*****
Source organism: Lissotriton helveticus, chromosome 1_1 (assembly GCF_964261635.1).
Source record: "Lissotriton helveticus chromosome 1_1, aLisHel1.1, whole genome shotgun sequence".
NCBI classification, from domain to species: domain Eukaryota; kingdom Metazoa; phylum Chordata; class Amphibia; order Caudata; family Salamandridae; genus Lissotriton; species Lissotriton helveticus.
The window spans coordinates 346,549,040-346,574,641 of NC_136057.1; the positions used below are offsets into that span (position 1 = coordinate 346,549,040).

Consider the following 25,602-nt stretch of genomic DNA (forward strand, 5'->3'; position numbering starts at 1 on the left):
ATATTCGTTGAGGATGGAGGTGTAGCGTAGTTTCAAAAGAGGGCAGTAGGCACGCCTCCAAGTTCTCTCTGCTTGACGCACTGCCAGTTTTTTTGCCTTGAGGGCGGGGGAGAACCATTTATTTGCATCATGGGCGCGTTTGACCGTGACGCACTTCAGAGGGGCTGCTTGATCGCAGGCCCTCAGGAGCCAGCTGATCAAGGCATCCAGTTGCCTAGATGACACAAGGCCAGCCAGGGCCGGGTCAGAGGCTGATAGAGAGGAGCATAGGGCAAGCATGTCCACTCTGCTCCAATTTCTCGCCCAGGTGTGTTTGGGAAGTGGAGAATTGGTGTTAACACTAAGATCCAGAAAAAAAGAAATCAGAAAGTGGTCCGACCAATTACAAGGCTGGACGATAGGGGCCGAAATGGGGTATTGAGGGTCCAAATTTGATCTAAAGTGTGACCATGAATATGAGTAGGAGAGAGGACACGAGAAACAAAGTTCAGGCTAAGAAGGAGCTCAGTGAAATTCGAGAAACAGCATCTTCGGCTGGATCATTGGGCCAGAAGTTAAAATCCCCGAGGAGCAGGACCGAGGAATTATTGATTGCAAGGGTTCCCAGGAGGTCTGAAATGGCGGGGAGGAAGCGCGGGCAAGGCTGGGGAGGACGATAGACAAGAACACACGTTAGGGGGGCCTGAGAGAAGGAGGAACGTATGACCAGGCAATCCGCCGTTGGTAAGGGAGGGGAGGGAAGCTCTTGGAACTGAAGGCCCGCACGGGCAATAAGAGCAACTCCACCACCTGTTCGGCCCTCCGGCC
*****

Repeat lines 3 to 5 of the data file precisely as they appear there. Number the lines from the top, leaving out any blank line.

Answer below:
NCBI classification, from domain to species: domain Eukaryota; kingdom Metazoa; phylum Chordata; class Amphibia; order Caudata; family Salamandridae; genus Lissotriton; species Lissotriton helveticus.
The window spans coordinates 346,549,040-346,574,641 of NC_136057.1; the positions used below are offsets into that span (position 1 = coordinate 346,549,040).

Consider the following 25,602-nt stretch of genomic DNA (forward strand, 5'->3'; position numbering starts at 1 on the left):